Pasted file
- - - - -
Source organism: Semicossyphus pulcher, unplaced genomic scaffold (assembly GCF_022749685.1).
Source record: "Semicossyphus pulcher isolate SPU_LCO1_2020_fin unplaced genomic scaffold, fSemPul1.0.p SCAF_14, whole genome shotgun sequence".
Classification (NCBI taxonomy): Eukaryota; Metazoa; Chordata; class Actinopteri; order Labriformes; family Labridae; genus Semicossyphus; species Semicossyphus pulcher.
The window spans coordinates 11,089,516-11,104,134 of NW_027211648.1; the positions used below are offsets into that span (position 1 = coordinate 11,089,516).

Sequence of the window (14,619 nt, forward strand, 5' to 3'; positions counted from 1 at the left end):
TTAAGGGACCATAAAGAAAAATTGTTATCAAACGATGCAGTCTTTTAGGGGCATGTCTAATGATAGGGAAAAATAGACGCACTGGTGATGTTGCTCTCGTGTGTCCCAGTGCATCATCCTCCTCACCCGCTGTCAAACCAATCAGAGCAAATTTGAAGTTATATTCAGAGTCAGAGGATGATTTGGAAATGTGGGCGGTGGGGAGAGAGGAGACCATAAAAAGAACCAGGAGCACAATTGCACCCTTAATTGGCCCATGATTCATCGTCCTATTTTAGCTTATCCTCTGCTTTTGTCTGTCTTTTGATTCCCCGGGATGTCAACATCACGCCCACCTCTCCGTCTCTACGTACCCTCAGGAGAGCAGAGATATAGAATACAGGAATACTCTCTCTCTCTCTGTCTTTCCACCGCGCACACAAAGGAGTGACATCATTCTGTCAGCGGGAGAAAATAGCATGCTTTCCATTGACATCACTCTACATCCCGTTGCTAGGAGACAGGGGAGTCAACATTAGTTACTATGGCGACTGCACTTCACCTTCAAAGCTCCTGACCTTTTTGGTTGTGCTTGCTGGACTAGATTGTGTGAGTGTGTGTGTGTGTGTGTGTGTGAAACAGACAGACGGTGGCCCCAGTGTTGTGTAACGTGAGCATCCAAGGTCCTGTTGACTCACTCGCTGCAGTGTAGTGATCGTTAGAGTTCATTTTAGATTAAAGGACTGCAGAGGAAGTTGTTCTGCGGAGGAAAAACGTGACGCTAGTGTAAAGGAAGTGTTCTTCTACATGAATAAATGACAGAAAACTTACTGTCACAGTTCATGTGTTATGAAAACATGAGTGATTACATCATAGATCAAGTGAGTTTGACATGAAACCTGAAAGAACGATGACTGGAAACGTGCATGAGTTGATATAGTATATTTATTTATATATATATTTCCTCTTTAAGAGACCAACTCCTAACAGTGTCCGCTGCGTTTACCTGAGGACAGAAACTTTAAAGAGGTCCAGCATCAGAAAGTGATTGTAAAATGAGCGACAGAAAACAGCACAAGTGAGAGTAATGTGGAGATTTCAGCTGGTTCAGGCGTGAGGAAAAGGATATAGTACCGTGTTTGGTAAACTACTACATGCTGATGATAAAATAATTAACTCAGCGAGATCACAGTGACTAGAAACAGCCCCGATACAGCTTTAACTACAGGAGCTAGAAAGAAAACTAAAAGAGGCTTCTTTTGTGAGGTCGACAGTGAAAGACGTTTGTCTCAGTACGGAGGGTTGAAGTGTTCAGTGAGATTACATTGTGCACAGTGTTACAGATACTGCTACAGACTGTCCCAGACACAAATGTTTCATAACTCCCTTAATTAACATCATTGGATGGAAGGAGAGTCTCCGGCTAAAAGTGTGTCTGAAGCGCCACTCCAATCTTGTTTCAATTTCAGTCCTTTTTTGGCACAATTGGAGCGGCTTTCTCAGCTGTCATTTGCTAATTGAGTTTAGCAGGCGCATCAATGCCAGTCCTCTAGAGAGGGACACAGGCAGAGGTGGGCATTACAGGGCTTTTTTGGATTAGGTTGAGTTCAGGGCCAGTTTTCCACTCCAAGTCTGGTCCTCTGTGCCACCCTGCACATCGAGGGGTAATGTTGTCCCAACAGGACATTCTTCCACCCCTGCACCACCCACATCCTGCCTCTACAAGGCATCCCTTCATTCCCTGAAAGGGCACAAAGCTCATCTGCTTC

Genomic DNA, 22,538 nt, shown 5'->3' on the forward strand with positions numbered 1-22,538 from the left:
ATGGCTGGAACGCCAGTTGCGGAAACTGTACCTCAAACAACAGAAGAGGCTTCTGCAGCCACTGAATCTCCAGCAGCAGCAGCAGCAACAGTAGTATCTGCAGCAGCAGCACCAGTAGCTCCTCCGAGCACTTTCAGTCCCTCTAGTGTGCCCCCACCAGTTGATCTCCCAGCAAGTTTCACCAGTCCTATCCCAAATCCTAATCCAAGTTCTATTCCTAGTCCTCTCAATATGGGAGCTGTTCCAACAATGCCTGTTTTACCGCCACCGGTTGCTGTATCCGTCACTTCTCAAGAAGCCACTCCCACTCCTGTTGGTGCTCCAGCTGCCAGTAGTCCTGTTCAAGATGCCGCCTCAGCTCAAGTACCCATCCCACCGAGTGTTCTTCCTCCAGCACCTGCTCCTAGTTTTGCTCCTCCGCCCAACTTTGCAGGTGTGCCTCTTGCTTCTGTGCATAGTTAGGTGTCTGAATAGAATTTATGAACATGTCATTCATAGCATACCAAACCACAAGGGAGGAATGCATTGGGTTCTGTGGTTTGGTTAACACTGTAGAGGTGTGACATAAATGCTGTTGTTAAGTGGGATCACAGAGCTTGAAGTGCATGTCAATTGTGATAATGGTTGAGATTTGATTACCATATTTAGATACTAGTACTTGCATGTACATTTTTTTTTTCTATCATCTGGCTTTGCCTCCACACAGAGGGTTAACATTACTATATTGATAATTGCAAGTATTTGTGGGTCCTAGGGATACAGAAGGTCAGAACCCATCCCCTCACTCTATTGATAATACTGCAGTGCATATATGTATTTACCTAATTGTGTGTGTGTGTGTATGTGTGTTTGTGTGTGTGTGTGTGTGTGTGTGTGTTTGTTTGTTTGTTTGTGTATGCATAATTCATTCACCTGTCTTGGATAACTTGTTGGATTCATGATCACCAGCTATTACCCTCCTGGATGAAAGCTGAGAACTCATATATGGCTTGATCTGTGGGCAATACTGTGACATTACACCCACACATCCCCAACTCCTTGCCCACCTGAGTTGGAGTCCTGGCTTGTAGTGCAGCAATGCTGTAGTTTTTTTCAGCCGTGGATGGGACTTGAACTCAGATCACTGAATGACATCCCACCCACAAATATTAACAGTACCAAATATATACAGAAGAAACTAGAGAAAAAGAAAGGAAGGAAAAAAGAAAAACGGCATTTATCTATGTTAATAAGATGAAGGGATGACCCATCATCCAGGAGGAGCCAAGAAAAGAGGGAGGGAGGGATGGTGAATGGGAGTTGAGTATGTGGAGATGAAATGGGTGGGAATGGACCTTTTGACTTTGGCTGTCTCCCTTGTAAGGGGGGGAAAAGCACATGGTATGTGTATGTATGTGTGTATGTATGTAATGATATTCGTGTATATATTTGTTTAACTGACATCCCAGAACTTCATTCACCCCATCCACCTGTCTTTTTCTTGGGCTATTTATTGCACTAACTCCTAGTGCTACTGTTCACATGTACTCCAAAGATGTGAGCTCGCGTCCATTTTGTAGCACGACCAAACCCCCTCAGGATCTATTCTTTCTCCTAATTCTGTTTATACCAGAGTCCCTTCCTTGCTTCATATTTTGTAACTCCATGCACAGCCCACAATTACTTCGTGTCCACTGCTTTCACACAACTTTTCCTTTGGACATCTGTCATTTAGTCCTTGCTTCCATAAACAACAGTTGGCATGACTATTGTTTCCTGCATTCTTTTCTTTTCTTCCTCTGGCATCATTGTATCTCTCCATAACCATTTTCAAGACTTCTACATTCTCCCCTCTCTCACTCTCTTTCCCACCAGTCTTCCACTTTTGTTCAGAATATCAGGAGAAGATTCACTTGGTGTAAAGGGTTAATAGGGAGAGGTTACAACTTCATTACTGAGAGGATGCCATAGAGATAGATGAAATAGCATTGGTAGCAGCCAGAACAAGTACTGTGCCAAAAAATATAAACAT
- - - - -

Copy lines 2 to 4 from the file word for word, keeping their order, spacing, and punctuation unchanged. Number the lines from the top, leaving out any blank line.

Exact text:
Source record: "Semicossyphus pulcher isolate SPU_LCO1_2020_fin unplaced genomic scaffold, fSemPul1.0.p SCAF_14, whole genome shotgun sequence".
Classification (NCBI taxonomy): Eukaryota; Metazoa; Chordata; class Actinopteri; order Labriformes; family Labridae; genus Semicossyphus; species Semicossyphus pulcher.
The window spans coordinates 11,089,516-11,104,134 of NW_027211648.1; the positions used below are offsets into that span (position 1 = coordinate 11,089,516).